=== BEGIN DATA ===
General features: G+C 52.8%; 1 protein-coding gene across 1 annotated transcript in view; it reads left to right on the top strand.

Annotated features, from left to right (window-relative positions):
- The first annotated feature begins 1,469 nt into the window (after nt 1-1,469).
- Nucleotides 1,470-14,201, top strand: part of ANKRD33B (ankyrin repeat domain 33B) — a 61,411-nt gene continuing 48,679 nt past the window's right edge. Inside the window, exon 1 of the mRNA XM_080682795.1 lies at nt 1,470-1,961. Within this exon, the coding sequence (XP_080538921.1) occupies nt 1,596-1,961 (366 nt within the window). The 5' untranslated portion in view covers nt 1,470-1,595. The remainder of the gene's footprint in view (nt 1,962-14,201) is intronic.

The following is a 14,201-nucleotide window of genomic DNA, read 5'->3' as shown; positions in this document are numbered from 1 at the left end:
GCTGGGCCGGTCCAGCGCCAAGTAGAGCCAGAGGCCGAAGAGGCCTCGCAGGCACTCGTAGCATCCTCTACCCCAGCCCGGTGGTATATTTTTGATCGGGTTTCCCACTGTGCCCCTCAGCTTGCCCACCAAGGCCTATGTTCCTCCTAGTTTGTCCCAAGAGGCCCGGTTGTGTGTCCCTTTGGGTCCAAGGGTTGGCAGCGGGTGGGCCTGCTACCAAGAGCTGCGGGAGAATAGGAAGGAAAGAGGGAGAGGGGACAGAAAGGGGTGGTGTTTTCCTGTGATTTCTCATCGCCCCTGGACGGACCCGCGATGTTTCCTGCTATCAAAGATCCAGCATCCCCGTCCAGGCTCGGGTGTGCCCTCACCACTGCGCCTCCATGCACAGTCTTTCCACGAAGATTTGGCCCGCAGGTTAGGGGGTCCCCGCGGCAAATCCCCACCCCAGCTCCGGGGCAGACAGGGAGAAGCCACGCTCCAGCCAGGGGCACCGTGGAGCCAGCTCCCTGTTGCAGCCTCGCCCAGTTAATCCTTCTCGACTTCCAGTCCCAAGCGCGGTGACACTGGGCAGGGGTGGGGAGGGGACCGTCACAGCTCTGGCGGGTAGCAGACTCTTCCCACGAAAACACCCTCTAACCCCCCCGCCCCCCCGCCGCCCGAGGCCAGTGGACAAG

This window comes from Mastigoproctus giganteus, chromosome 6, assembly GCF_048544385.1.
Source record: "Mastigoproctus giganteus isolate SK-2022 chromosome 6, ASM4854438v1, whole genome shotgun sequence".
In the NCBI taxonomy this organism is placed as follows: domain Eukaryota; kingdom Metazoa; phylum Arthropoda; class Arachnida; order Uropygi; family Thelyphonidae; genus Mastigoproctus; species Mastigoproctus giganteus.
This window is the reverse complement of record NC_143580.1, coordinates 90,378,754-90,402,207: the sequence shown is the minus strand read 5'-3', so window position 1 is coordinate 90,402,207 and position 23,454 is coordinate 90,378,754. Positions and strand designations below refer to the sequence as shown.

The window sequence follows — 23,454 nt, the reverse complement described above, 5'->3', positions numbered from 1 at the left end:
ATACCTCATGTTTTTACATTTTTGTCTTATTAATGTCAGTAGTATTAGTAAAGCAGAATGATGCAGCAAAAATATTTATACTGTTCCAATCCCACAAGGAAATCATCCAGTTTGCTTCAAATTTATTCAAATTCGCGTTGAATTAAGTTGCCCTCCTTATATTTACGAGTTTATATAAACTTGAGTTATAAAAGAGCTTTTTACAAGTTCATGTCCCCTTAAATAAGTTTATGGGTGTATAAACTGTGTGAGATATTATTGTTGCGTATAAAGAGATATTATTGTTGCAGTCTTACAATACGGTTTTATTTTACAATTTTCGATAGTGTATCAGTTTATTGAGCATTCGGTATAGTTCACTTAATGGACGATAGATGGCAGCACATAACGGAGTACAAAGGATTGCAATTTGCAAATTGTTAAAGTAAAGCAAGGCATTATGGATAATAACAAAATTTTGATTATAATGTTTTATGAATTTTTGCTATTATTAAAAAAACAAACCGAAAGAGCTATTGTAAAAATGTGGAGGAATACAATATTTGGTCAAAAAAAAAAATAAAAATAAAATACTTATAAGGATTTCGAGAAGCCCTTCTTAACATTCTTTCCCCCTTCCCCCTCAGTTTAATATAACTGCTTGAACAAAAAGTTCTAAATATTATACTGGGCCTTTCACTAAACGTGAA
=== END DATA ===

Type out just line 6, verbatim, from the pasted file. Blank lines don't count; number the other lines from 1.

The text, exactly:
GCTGGGCCGGTCCAGCGCCAAGTAGAGCCAGAGGCCGAAGAGGCCTCGCAGGCACTCGTAGCATCCTCTACCCCAGCCCGGTGGTATATTTTTGATCGGGTTTCCCACTGTGCCCCTCAGCTTGCCCACCAAGGCCTATGTTCCTCCTAGTTTGTCCCAAGAGGCCCGGTTGTGTGTCCCTTTGGGTCCAAGGGTTGGCAGCGGGTGGGCCTGCTACCAAGAGCTGCGGGAGAATAGGAAGGAAAGAGGGAGAGGGGACAGAAAGGGGTGGTGTTTTCCTGTGATTTCTCATCGCCCCTGGACGGACCCGCGATGTTTCCTGCTATCAAAGATCCAGCATCCCCGTCCAGGCTCGGGTGTGCCCTCACCACTGCGCCTCCATGCACAGTCTTTCCACGAAGATTTGGCCCGCAGGTTAGGGGGTCCCCGCGGCAAATCCCCACCCCAGCTCCGGGGCAGACAGGGAGAAGCCACGCTCCAGCCAGGGGCACCGTGGAGCCAGCTCCCTGTTGCAGCCTCGCCCAGTTAATCCTTCTCGACTTCCAGTCCCAAGCGCGGTGACACTGGGCAGGGGTGGGGAGGGGACCGTCACAGCTCTGGCGGGTAGCAGACTCTTCCCACGAAAACACCCTCTAACCCCCCCGCCCCCCCGCCGCCCGAGGCCAGTGGACAAG